Aside from the constant lack of cannibalism, a slight overlooked aspect no subtitles of the natives, who seem to go through daily chores and motions, even if the subtitles were made up the understanding of them could have raised bar in the genre. Many welcome Eli’s return to the director’s chair, and remember fondly of his styles from Cabin Fever (2002) and Hostel (2005) and this tribute film to Cannibal Holocaust (1980) serves a notice he has not lost the skill to perform up to the task of presenting a classic horror movie. This movie was originally completed in 2013, but ended in dry-dock with the financial issues of the production company Worldview Entertainment and others passing on the project but the proud success of Blumhouse Productions who set the film with a release date. Upon this a backlash started from Amazon Watch support groups, but none the activists were able to turn the tide to have the movie remove from theaters, they did not for the efforts that the parents in 1984 had to demand the removal of Silent Night, Deadly Night (1984).  A misplaced CGI shot of digital ants attacking never lives of the hype of a killed, and rather lingers in boredom for the fans, the options to do more exist. In addition, there’s a slight downside of the classic and infamous scene from Cannibal Holocaust involving the rectal insertion of a log to the homage scene a bit commonplace the moment to push forward and break the boundaries present itself in grandiose style all lost.

In horror, many sub-genres exist and some reign more supreme than others holding the market hostage, the slashers of the eighties and small rebirth in the mid to late 1990s with Scream (1996) and the mad doctors always surfacing with the creatures to attack the human race. But of course the zombies taking over in all manners large to small screens and even the exploitation markets of grindhouse and torture-porn thrive and least noted the reboots versus remakes. The lessor known sub-genre cannibal films, finding themselves lost in the jungle, only to have a brief footnote with the Wrong Turn movies, their domination in the 1970s cast away , and now the ravaging elements comes out the shadows devouring their enemies. Often the phrase used in the horror genre, not intended for all audiences, cannot ring truer here, this movie provides a clear indication of the line in horror that divides genre fans, though not to the extreme of Cannibal Holocaust or Cannibal Ferox, nevertheless the film generates disgust from the basic horror fans.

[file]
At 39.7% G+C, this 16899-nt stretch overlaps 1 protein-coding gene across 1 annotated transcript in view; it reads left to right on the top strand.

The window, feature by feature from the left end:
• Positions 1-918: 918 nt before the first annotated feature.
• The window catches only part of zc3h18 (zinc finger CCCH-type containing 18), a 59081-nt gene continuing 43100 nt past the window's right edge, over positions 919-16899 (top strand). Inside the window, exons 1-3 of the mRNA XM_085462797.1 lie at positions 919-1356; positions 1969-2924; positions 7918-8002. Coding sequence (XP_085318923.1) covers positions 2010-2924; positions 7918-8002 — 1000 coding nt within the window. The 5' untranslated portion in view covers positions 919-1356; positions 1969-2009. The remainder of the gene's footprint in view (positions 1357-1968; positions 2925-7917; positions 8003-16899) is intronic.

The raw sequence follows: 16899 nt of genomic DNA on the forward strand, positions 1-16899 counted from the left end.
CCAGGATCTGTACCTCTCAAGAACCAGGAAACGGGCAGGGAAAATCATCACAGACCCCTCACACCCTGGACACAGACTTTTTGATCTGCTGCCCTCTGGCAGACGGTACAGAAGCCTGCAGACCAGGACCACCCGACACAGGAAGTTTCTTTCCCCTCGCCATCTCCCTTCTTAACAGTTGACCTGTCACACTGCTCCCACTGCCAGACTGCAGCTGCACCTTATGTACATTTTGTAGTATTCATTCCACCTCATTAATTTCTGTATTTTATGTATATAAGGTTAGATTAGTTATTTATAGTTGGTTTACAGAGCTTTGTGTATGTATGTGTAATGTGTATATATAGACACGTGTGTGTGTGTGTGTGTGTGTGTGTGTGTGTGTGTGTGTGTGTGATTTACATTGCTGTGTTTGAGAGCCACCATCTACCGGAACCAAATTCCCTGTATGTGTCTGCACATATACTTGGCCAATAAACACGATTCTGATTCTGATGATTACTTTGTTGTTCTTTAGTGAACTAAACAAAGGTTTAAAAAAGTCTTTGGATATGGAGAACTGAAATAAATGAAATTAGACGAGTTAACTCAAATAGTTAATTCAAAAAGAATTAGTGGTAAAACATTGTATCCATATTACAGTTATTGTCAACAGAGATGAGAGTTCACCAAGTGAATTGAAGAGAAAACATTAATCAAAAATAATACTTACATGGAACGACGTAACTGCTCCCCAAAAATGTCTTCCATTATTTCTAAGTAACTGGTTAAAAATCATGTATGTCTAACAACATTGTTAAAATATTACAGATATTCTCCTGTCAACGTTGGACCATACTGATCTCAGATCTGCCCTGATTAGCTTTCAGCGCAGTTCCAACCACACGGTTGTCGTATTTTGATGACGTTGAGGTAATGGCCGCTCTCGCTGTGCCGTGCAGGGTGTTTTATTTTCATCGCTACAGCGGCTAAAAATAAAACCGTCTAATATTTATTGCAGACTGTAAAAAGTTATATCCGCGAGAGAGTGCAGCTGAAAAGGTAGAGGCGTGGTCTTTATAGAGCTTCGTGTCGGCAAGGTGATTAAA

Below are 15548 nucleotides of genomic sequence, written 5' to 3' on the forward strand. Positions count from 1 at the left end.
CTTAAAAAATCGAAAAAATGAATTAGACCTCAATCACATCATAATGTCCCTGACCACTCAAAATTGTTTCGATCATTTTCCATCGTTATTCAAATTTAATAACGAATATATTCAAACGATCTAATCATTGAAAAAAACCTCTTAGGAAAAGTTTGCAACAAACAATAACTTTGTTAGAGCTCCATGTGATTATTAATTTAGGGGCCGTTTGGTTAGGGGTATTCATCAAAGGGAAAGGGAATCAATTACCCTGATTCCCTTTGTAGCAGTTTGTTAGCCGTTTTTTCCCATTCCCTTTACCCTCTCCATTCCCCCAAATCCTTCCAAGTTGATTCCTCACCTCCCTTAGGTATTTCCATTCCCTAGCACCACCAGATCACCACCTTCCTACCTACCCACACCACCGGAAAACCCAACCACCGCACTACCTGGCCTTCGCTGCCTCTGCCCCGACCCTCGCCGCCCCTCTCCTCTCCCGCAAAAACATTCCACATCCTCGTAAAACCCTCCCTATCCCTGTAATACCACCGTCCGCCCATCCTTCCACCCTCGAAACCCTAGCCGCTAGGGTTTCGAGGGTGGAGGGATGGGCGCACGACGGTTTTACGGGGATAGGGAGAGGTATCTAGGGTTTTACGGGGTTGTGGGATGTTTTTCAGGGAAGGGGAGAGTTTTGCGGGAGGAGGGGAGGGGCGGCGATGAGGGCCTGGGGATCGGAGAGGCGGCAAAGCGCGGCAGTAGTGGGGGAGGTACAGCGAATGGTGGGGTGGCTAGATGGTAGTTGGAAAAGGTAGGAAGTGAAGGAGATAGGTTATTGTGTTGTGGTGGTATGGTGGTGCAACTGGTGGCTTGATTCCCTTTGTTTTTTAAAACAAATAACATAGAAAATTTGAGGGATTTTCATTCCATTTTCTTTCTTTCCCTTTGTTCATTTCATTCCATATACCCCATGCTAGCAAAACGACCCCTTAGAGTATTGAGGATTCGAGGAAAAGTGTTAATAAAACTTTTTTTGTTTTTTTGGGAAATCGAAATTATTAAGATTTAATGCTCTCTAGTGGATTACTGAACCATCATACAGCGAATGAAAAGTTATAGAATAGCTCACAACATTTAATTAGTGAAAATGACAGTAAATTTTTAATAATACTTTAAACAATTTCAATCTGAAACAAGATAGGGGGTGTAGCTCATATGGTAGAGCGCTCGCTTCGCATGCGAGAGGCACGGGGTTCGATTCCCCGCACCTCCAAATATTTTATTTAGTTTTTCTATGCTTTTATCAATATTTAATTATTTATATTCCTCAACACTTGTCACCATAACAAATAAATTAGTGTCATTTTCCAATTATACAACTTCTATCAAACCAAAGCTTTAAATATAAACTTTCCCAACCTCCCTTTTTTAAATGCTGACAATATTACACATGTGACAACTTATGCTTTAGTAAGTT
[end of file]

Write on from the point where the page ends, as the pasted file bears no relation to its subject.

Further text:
Needless to say, the practical effects appear wonderful and the gore presents vividly, making many to cover their eyes and others shout out in delight, the demand is high for more of this entertainment, and the gross out value now can only increase. One wonders if the sub-genre is ready for an NC-17 cannibal film, likely not, as it still seems to be the third rail of commercial suicide, however with The Green Inferno, while not perfect to the those cannibal delights of the past, it does provide a wondrous new place for excessiveness gut-munching and more disturbing filmmaking.

This review was originally published in October 2015 on the now defunct Rogue Cinema website and accumulated a view count of 1,874.


  • No good deed goes unpunished.
  • Fear will consume you
  • Fear will eat you alive
  • Give the gift of flesh this Christmas.
  • Cooking Soon.
  • Prayers won’t save you this time.
  • Justice will be served.
  • Can you handle it?


IMDb Rating: 5.3/10

Baron’s Rating: 5.0/10